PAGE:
The Greek alphabet is thought to have developed either directly from the Phoenician alphabet, or to share a common parent in Proto-Canaanite.
The Paleo-Hebrew alphabet, used to write early Hebrew, is nearly identical to the Phoenician one.
Many historians believe that the Brahmi script and the subsequent Indic alphabets are derived from this script as well, which would make it the ancestor of almost all major writing systems in use today, with the exception of the /wiki/Phoenician_alphabet

 Archaeology in Israel
One of the oldest fragments in the Proto-Canaanite alphabet was found on a potsherd near centre of the settlement.
The Philistines were still on the coast and had mixed with the Canaanites, but they had also founded five mighty cities, called the Pentapolis (Ashkelon and Ashdod were part of these), which ruled as independent states on the coast.
The Egyptians ruled the area indirectly, as governors of the Canaanites, the inhabitants of Israel during the Bronze Age. /38mag/afek/afek.htm

 Articles - Georgian alphabet
Armenian alphabet, but this is not generally accepted.
The modern alphabet, called mkhedruli (მხედრული, "secular" or "military writing", sometimes transliterated as "mxedruli"), first appeared in the 11th century.
Originally it had more, but some letters (lavender cells in the tables below) became obsolete as the Georgian language changed, and were dropped from the alphabet. /articles/Georgian_alphabet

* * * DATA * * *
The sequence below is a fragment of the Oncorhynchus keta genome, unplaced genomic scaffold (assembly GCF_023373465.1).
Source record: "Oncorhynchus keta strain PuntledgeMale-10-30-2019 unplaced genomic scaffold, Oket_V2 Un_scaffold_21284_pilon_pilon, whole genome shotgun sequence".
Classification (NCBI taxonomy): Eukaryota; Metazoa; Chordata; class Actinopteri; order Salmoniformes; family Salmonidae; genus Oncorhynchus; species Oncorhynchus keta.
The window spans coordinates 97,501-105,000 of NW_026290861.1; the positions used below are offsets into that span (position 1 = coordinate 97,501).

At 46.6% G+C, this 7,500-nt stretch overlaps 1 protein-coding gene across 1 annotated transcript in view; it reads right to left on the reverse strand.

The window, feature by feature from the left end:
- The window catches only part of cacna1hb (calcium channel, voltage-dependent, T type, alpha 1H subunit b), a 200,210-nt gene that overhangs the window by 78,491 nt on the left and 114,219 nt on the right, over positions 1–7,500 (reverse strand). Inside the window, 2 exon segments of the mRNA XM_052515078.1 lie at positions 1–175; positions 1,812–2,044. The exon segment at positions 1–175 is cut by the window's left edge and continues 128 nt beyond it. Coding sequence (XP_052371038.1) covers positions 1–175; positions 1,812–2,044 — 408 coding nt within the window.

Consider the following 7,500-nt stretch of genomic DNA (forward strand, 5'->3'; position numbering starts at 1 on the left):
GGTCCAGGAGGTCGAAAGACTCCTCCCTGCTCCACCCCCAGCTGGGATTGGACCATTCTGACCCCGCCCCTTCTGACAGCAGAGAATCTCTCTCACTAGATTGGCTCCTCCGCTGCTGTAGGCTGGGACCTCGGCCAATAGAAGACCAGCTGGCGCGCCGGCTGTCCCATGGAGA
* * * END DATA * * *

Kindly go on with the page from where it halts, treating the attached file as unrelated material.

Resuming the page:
The Legacy of the Middle East
With its 22 letters, each representing a consonant, the first alphabet, called the Proto-Sinaitic, or the Proto-Canaanite, alphabet, was a totally new departure from previous writing systems that had hundreds of signs.
The Proto-Sinaitic alphabet consisted of small pictures like an ox head, a house, a fish or an eye, each representing the first sound of the corresponding word.
All alphabets ultimately originated from a first alphabet invented about 3500 years ago, probably in the region of present-day Lebanon. /ancient/mideast/ex104_21b.html

 Complete Translation Services - Writing Systems
In order to study the origin of the alphabet by the Canaanites somewhere in the middle of the 2nd Millennium B.C., we must first examine how writing was invented by the Sumerians some 1,500 years earlier.
Alphabets and syllabaries are now used for all written languages apart from Chinese characters used in China and Japan.
Alphabets were not initially based on the substitution of conventional symbols for sounds. /writing.htm